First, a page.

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Multi-output models in Deep Learning


We can use the functional API to create models with multiple outputs (or multiple heads). an easy example may be a network that attempts to simultaneously predict different properties of the infolike a network that takes as input a series of social media posts from one anonymous person and tries to predict attributes of that person, like age, gender, and income level.

Functional API implementation of a three-output model

from keras import layers
from keras import Input
from keras.models import Model
vocabulary_size = 50000
num_income_groups = 10
posts_input = Input(shape=(None,), dtype=’int32′, name=’posts’)
embedded_posts = layers.Embedding(256, vocabulary_size)(posts_input)
x = layers.Conv1D(128, 5, activation=’relu’)(embedded_posts)
x = layers.MaxPooling1D(5)(x)
x = layers.Conv1D(256, 5, activation=’relu’)(x)
x = layers.Conv1D(256, 5, activation=’relu’)(x)
x = layers.MaxPooling1D(5)(x)
x = layers.Conv1D(256, 5, activation=’relu’)(x)
x = layers.Conv1D(256, 5, activation=’relu’)(x)
x = layers.GlobalMaxPooling1D()(x)
x = layers.Dense(128, activation=’relu’)(x)
Note that the output layers are given names.
age_prediction = layers.Dense(1, name=’age’)(x)
income_prediction = layers.Dense(num_income_groups,
gender_prediction = layers.Dense(1, activation=’sigmoid’, name=’gender’)(x)
model = Model(posts_input,
[age_prediction, income_prediction, gender_prediction])
Importantly, training such a model requires the power to specify different loss functions for various heads of the network: as an example, age prediction may be a scalar regression task, but gender prediction may be a binary classification task, requiring special training procedure. But because gradient descent requires us to attenuate a scalar, we must combine these losses into one value so as to coach the model. the only thanks to combine different losses is to sum all of them. In Keras, can we use either an inventory or a dictionary of losses in compile to specify different objects for various outputs; the resulting loss values are summed into a worldwide loss, which is minimized during training.

Compilation options of a multi-output model: multiple losses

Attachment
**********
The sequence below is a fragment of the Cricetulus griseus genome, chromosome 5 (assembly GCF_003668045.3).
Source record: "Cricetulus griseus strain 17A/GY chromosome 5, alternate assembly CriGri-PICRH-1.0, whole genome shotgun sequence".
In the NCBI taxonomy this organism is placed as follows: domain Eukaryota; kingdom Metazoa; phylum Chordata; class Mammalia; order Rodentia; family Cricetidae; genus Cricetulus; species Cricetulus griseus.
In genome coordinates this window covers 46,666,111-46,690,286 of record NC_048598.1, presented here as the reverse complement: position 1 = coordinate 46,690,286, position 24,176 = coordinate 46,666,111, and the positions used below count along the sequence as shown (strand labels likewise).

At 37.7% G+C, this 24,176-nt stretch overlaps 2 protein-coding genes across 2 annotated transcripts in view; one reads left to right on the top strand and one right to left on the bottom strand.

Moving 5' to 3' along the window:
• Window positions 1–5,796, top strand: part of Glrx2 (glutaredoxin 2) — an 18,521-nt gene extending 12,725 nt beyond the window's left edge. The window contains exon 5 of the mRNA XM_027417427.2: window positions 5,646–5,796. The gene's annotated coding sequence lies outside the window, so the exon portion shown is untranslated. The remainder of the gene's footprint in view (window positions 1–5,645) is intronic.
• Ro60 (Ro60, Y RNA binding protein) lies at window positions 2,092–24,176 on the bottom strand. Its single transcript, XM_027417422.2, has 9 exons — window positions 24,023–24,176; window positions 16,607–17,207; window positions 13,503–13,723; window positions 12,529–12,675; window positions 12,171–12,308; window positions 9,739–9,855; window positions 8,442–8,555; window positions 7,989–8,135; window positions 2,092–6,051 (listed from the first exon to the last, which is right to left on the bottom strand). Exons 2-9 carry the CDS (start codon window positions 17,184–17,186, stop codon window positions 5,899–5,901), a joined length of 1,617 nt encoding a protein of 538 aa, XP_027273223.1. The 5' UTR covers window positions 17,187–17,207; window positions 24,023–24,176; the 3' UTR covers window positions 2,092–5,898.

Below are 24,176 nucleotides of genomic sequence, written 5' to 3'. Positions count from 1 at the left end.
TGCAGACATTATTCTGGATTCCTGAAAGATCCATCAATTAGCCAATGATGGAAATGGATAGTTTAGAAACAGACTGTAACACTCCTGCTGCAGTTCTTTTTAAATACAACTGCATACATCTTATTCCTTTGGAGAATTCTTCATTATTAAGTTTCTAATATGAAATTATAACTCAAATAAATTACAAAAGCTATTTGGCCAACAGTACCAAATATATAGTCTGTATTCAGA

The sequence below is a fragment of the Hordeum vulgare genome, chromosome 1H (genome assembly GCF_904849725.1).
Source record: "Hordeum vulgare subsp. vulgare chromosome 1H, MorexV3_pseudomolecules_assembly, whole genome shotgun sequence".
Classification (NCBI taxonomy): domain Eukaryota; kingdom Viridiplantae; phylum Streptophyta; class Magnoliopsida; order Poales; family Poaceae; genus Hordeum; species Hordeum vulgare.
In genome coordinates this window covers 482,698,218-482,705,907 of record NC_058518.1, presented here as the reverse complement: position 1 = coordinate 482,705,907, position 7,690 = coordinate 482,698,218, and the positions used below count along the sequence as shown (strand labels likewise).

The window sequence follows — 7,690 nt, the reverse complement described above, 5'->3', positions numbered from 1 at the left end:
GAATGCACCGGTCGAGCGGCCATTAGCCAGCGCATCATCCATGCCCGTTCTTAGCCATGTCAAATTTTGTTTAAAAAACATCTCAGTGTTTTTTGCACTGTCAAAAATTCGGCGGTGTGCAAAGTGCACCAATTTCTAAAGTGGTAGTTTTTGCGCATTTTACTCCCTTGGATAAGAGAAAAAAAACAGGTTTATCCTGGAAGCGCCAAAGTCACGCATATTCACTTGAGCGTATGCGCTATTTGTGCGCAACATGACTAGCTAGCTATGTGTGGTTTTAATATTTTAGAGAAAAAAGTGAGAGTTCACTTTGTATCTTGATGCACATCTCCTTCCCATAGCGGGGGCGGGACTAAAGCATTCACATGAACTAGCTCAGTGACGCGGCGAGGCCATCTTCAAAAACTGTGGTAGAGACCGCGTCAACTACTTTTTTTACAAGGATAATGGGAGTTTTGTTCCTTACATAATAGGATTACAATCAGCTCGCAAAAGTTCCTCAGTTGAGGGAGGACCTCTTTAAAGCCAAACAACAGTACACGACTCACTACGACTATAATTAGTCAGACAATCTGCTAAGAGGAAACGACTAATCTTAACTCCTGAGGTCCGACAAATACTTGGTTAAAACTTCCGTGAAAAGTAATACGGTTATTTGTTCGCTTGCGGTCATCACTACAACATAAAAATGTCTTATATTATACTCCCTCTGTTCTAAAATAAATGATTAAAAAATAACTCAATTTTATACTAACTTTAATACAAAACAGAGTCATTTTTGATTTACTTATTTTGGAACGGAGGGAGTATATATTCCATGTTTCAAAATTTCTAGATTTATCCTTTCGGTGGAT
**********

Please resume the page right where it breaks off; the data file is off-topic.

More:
loss=[‘mse’, ‘categorical_crossentropy’, ‘binary_crossentropy’])
loss={‘age’: ‘mse’,
‘income’: ‘categorical_crossentropy’,
‘gender’: ‘binary_crossentropy’})
Equivalent (possible
only if we give names to the output layers)
Note that very imbalanced loss contributions will cause the model representations to be optimized preferentially for the task with the most important individual loss, at the expense of the opposite tasks. To remedy this, we will assign different levels of importance to the loss values in their contribution to the ultimate loss. this is often useful especially if the losses’ values use different scales. as an example, the mean squared error ( MSE ) loss used for the age-regression task typically takes a worth around 3–5, whereas the cross-entropy loss used for the gender-classification task is often as low as 0.1. In such a situation, to balance the contribution of the various losses, we‘ll assign a weight of 10 to the cross-entropy loss and a weight of 0.25 to the MSE loss.

Compilation options of a multi-output model: loss weighting

loss=[‘mse’, ‘categorical_crossentropy’, ‘binary_crossentropy’],
loss_weights=[0.25, 1., 10.])
loss={‘age’: ‘mse’,
‘income’: ‘categorical_crossentropy’,
‘gender’: ‘binary_crossentropy’},
loss_weights={‘age’: 0.25,
‘income’: 1.,
‘gender’: 10.})
Equivalent (possible only if we give names to the output layers)
Much as within the case of multi-input models, we‘ll pass Numpy data to the model for training either via an inventory of arrays or via a dictionary of arrays.

Feeding data to a multi-output model

model.fit(posts, [age_targets, income_targets, gender_targets],
epochs=10, batch_size=64)
model.fit(posts, {‘age’: age_targets,
‘income’: income_targets,
‘gender’: gender_targets},
epochs=10, batch_size=64)
Equivalent (possible as long as we give names to the output layers)
age_targets, income_targets, and
gender_targets are assumed to be
Numpy arrays.

Mansoor Ahmed is Chemical Engineer, web developer, a writer currently living in Pakistan. My interests range from technology to web development. I am also interested in programming, writing, and reading.
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